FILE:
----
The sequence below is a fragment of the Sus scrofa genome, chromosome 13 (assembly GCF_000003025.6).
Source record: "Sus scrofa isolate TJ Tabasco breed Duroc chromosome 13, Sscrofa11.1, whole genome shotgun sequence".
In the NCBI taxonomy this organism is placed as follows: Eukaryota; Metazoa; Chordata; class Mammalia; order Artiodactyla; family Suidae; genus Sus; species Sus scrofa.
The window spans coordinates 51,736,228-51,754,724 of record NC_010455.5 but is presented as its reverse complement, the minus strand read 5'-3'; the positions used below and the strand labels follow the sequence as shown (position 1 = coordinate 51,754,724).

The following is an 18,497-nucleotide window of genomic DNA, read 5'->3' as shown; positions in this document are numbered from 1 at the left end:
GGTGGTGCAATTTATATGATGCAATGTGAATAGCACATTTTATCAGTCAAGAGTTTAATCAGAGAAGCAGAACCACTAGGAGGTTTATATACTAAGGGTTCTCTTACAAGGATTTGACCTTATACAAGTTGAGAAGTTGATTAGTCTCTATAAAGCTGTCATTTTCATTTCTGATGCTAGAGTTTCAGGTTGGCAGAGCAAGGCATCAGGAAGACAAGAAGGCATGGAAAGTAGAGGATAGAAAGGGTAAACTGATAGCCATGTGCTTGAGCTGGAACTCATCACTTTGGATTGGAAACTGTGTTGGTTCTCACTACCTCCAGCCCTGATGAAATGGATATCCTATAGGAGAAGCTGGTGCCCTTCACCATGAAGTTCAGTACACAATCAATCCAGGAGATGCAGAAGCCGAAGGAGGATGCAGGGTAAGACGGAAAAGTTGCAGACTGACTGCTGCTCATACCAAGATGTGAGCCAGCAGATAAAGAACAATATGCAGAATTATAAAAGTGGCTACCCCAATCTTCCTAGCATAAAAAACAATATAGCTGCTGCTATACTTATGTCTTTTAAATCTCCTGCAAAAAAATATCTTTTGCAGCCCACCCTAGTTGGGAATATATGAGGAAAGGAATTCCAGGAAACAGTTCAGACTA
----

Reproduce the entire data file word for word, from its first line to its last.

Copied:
The sequence below is a fragment of the Sus scrofa genome, chromosome 13 (assembly GCF_000003025.6).
Source record: "Sus scrofa isolate TJ Tabasco breed Duroc chromosome 13, Sscrofa11.1, whole genome shotgun sequence".
In the NCBI taxonomy this organism is placed as follows: Eukaryota; Metazoa; Chordata; class Mammalia; order Artiodactyla; family Suidae; genus Sus; species Sus scrofa.
The window spans coordinates 51,736,228-51,754,724 of record NC_010455.5 but is presented as its reverse complement, the minus strand read 5'-3'; the positions used below and the strand labels follow the sequence as shown (position 1 = coordinate 51,754,724).

The following is an 18,497-nucleotide window of genomic DNA, read 5'->3' as shown; positions in this document are numbered from 1 at the left end:
GGTGGTGCAATTTATATGATGCAATGTGAATAGCACATTTTATCAGTCAAGAGTTTAATCAGAGAAGCAGAACCACTAGGAGGTTTATATACTAAGGGTTCTCTTACAAGGATTTGACCTTATACAAGTTGAGAAGTTGATTAGTCTCTATAAAGCTGTCATTTTCATTTCTGATGCTAGAGTTTCAGGTTGGCAGAGCAAGGCATCAGGAAGACAAGAAGGCATGGAAAGTAGAGGATAGAAAGGGTAAACTGATAGCCATGTGCTTGAGCTGGAACTCATCACTTTGGATTGGAAACTGTGTTGGTTCTCACTACCTCCAGCCCTGATGAAATGGATATCCTATAGGAGAAGCTGGTGCCCTTCACCATGAAGTTCAGTACACAATCAATCCAGGAGATGCAGAAGCCGAAGGAGGATGCAGGGTAAGACGGAAAAGTTGCAGACTGACTGCTGCTCATACCAAGATGTGAGCCAGCAGATAAAGAACAATATGCAGAATTATAAAAGTGGCTACCCCAATCTTCCTAGCATAAAAAACAATATAGCTGCTGCTATACTTATGTCTTTTAAATCTCCTGCAAAAAAATATCTTTTGCAGCCCACCCTAGTTGGGAATATATGAGGAAAGGAATTCCAGGAAACAGTTCAGACTA